Working in Japan

The responsibilities of being an English teacher in Japan

Teaching English in Japan requires much more than simply teaching grammar or vocabulary. Here we explain everything you need to know about being an English teacher in Japan.

Working as an English teacher is a job in high demand in Japan, and an excellent alternative to work in Japan when you still have not mastered the Japanese language. The Japanese are often very interested in English culture. Therefore, there are endless possibilities to earn a living or have an extra salary as an English teacher. As in any other type of job, in order to teach English, it is necessary to fulfill some requirements and face certain responsibilities.


Being an English teacher in Japan involves much more than just teaching English during the lesson. As an English teacher the basic responsibilities that you will have will be to plan and prepare the lessons and materials that you will use in class, monitor the progress of the students and establish a solid and trusting relationship with them, with their parents (in case they are young students) and with the rest of the staff with whom you will be working.

One of your first tasks will therefore be to organize the topics that will be covered in class and the methodology that you will use to teach English to your students. Apart from the textbooks, photocopies and other materials that you will use during the lessons, you will also have to prepare your students’ homework, so that they can continue practicing English after the lesson is finished. Depending on where you work, sometimes you can adapt the didactic material to your students, while in other places there is usually an established program that you will have to follow.

In any case, it is best to try to be creative, carry out interactive activities to practice and progress, and provide them with the most specialized and individualized attention possible (within your possibilities). If you work in a school, you will also have to prepare for English exams and assign grades. It is important that you do an exhaustive follow-up of each of your students, both academically and personally, since you will have to inform both them and their parents about their kids’ progress, behaviors and performances.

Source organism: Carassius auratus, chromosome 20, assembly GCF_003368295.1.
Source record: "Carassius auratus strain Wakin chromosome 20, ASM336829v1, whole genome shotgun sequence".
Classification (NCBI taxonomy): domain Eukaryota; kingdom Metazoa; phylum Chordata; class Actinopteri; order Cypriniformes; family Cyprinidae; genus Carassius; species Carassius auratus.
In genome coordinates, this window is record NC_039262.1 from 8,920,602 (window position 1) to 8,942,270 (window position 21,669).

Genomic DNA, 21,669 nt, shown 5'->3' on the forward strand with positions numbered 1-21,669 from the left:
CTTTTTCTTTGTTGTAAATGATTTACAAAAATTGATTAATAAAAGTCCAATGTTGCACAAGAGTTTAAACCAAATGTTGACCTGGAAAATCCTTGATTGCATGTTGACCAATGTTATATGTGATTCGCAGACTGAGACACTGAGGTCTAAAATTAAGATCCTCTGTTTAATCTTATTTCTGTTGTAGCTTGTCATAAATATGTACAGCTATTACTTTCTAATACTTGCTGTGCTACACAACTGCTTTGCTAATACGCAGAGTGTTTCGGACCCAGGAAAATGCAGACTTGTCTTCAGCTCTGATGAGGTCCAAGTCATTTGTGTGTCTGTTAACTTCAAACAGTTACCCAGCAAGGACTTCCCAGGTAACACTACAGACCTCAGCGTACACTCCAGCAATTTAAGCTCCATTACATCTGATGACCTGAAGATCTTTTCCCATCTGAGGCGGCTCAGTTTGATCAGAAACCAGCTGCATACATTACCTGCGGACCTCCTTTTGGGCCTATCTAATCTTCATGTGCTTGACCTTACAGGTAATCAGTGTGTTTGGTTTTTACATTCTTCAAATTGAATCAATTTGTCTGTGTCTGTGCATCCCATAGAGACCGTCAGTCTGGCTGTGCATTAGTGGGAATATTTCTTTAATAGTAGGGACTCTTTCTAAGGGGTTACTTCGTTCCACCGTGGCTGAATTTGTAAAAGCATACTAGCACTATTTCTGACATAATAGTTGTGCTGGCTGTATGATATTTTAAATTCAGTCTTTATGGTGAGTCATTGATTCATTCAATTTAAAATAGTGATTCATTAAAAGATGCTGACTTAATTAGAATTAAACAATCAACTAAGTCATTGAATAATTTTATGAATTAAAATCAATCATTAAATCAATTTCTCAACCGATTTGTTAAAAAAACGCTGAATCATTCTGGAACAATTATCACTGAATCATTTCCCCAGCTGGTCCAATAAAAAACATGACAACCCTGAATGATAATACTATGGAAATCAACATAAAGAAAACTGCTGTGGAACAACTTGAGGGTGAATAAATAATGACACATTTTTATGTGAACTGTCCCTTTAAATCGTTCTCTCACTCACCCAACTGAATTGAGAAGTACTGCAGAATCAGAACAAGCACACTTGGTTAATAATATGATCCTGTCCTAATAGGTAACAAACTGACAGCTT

SEE ALSO: 5 Tips For Teaching English To Children.

That is why establishing a good relationship with both your students and their parents from the beginning is so important. Therefore, always try to be friendly, responsible, committed and collaborative. In this case, speaking Japanese, even at a conversational level, can be very advantageous. However, in some places they do not require Japanese skills, so it is not strictly necessary for you to speak Japanese if the company does not require it.


Working as an English teacher is very demanding, but it can be very rewarding if you really like teaching languages. Having previous experience as an English teacher can be very helpful (although not necessary in some places), as well as a TEFL / TESOL course (Teaching English as a Foreign/Second Language) or any other academic training related to the English language. This experience will surely have given you the ability to know and prepare various methods of teaching English, as well as to develop good organizational and communication skills and other aspects no less important such as patience, dedication, responsibility and respect. Japanese people are often very demanding in terms of the quality of the products and services they consume, and English lessons are no exception. Therefore, always make sure to be as professional as possible both inside and outside your English lessons.

Where can I teach English in Japan?

The best place to start your job search for an English teaching job in Japan is on the Jobs in Japan website. Since the offer to be an English teacher is very wide, you can always dedicate yourself to teaching in the places that best suit your experience, teaching style and preferences. In addition to being a private teacher, you can also teach in kindergartens, schools (primary, secondary and high school), universities, vocational schools and language academies.

Class schedules will basically depend on your place of work. Classes can be in the morning, afternoon, evening, or a mix of all of them. It is not uncommon for an English teacher in Japan to work in more than one school at a time and to combines several part-time jobs, although there are also those who work in a single school as full-time employees. Therefore, it is recommended to have an agenda with which you can keep track not only of the schedules of your classes (which, with the exception of primary / secondary / high schools and vocational schools, will generally change every week), but also of your students (within your possibilities).

As you can see, you have many options to work as an English teacher in Japan. Although the responsibilities are many, it is a very rewarding job and a good option to develop your professional career in Japan.

I was born in Malaga (Spain), and after spending a season in Paris and London, my great passion for comics and manga led me to move to Kyoto as a doctoral student in 2018. In my spare time I write short stories and, I am the author of the book Touching the Stars.

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